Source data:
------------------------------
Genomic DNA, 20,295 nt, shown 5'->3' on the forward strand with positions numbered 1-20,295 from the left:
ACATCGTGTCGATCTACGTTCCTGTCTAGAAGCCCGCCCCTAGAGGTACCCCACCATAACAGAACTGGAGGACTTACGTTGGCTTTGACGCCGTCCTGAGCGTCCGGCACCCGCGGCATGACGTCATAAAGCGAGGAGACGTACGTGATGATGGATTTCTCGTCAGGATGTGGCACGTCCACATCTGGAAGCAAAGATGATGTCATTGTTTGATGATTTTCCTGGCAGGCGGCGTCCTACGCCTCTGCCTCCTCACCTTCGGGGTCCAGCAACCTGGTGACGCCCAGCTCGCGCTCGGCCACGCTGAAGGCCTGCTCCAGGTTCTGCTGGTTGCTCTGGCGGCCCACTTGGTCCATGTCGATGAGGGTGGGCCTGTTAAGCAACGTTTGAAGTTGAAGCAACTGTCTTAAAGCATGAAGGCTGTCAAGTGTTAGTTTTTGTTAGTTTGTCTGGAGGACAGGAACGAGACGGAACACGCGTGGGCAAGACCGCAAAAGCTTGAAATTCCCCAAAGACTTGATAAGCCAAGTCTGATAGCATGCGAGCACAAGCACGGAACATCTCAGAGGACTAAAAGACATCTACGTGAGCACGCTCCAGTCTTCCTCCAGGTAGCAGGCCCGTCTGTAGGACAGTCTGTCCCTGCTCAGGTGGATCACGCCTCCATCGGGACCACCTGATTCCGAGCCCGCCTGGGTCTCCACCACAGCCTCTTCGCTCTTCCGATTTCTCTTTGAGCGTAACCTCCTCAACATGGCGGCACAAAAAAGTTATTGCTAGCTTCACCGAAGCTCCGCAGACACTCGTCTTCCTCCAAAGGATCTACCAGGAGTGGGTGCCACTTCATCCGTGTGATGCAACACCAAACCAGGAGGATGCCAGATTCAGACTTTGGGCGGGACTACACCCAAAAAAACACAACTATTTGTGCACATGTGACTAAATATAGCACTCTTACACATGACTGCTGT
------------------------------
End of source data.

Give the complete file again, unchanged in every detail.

Genomic DNA, 20,295 nt, shown 5'->3' on the forward strand with positions numbered 1-20,295 from the left:
ACATCGTGTCGATCTACGTTCCTGTCTAGAAGCCCGCCCCTAGAGGTACCCCACCATAACAGAACTGGAGGACTTACGTTGGCTTTGACGCCGTCCTGAGCGTCCGGCACCCGCGGCATGACGTCATAAAGCGAGGAGACGTACGTGATGATGGATTTCTCGTCAGGATGTGGCACGTCCACATCTGGAAGCAAAGATGATGTCATTGTTTGATGATTTTCCTGGCAGGCGGCGTCCTACGCCTCTGCCTCCTCACCTTCGGGGTCCAGCAACCTGGTGACGCCCAGCTCGCGCTCGGCCACGCTGAAGGCCTGCTCCAGGTTCTGCTGGTTGCTCTGGCGGCCCACTTGGTCCATGTCGATGAGGGTGGGCCTGTTAAGCAACGTTTGAAGTTGAAGCAACTGTCTTAAAGCATGAAGGCTGTCAAGTGTTAGTTTTTGTTAGTTTGTCTGGAGGACAGGAACGAGACGGAACACGCGTGGGCAAGACCGCAAAAGCTTGAAATTCCCCAAAGACTTGATAAGCCAAGTCTGATAGCATGCGAGCACAAGCACGGAACATCTCAGAGGACTAAAAGACATCTACGTGAGCACGCTCCAGTCTTCCTCCAGGTAGCAGGCCCGTCTGTAGGACAGTCTGTCCCTGCTCAGGTGGATCACGCCTCCATCGGGACCACCTGATTCCGAGCCCGCCTGGGTCTCCACCACAGCCTCTTCGCTCTTCCGATTTCTCTTTGAGCGTAACCTCCTCAACATGGCGGCACAAAAAAGTTATTGCTAGCTTCACCGAAGCTCCGCAGACACTCGTCTTCCTCCAAAGGATCTACCAGGAGTGGGTGCCACTTCATCCGTGTGATGCAACACCAAACCAGGAGGATGCCAGATTCAGACTTTGGGCGGGACTACACCCAAAAAAACACAACTATTTGTGCACATGTGACTAAATATAGCACTCTTACACATGACTGCTGT